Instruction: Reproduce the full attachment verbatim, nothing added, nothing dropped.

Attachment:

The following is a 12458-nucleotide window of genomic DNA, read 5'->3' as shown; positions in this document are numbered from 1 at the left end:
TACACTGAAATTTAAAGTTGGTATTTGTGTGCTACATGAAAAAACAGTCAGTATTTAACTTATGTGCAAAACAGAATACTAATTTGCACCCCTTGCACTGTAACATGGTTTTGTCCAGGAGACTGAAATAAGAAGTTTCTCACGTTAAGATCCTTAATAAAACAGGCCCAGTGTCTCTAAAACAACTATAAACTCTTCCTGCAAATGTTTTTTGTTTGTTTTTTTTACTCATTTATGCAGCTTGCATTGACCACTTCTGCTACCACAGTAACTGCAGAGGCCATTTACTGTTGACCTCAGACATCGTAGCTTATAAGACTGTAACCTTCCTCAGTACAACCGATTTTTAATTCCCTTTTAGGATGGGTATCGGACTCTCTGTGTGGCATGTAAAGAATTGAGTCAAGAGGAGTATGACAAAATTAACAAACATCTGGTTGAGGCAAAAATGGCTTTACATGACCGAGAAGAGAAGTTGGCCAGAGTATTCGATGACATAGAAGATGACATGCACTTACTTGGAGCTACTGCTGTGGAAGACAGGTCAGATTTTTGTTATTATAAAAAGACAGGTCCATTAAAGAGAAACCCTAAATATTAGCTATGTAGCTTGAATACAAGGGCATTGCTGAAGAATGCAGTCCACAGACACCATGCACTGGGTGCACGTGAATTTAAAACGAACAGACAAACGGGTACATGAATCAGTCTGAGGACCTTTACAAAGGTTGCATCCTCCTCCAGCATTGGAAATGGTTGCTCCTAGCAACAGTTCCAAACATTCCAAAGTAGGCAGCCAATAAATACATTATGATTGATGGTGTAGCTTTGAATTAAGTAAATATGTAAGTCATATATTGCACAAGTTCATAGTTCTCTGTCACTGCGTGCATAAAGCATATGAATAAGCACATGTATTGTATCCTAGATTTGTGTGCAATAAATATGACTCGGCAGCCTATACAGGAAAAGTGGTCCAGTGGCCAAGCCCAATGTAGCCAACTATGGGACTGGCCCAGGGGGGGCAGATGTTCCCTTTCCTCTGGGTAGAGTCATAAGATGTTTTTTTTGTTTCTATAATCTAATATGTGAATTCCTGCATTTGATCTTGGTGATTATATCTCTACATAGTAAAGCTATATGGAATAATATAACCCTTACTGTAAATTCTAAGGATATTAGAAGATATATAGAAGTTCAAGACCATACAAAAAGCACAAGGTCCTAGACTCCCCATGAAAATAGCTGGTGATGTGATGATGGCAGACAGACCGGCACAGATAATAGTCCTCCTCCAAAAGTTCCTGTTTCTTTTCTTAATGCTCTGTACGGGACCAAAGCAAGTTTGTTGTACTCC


The following is a 12458-nucleotide window of genomic DNA, read 5'->3' as shown; positions in this document are numbered from 1 at the left end:
TACACTGAAATTTAAAGTTGGTATTTGTGTGCTACATGAAAAAACAGTCAGTATTTAACTTATGTGCAAAACAGAATACTAATTTGCACCCCTTGCACTGTAACATGGTTTTGTCCAGGAGACTGAAATAAGAAGTTTCTCACGTTAAGATCCTTAATAAAACAGGCCCAGTGTCTCTAAAACAACTATAAACTCTTCCTGCAAATGTTTTTTGTTTGTTTTTTTTACTCATTTATGCAGCTTGCATTGACCACTTCTGCTACCACAGTAACTGCAGAGGCCATTTACTGTTGACCTCAGACATCGTAGCTTATAAGACTGTAACCTTCCTCAGTACAACCGATTTTTAATTCCCTTTTAGGATGGGTATCGGACTCTCTGTGTGGCATGTAAAGAATTGAGTCAAGAGGAGTATGACAAAATTAACAAACATCTGGTTGAGGCAAAAATGGCTTTACATGACCGAGAAGAGAAGTTGGCCAGAGTATTCGATGACATAGAAGATGACATGCACTTACTTGGAGCTACTGCTGTGGAAGACAGGTCAGATTTTTGTTATTATAAAAAGACAGGTCCATTAAAGAGAAACCCTAAATATTAGCTATGTAGCTTGAATACAAGGGCATTGCTGAAGAATGCAGTCCACAGACACCATGCACTGGGTGCACGTGAATTTAAAACGAACAGACAAACGGGTACATGAATCAGTCTGAGGACCTTTACAAAGGTTGCATCCTCCTCCAGCATTGGAAATGGTTGCTCCTAGCAACAGTTCCAAACATTCCAAAGTAGGCAGCCAATAAATACATTATGATTGATGGTGTAGCTTTGAATTAAGTAAATATGTAAGTCATATATTGCACAAGTTCATAGTTCTCTGTCACTGCGTGCATAAAGCATATGAATAAGCACATGTATTGTATCCTAGATTTGTGTGCAATAAATATGACTCGGCAGCCTATACAGGAAAAGTGGTCCAGTGGCCAAGCCCAATGTAGCCAACTATGGGACTGGCCCAGGGGGGGCAGATGTTCCCTTTCCTCTGGGTAGAGTCATAAGATGTTTTTTTTGTTTCTATAATCTAATATGTGAATTCCTGCATTTGATCTTGGTGATTATATCTCTACATAGTAAAGCTATATGGAATAATATAACCCTTACTGTAAATTCTAAGGATATTAGAAGATATATAGAAGTTCAAGACCATACAAAAAGCACAAGGTCCTAGACTCCCCATGAAAATAGCTGGTGATGTGATGATGGCAGACAGACCGGCACAGATAATAGTCCTCCTCCAAAAGTTCCTGTTTCTTTTCTTAATGCTCTGTACGGGACCAAAGCAAGTTTGTTGTACTCC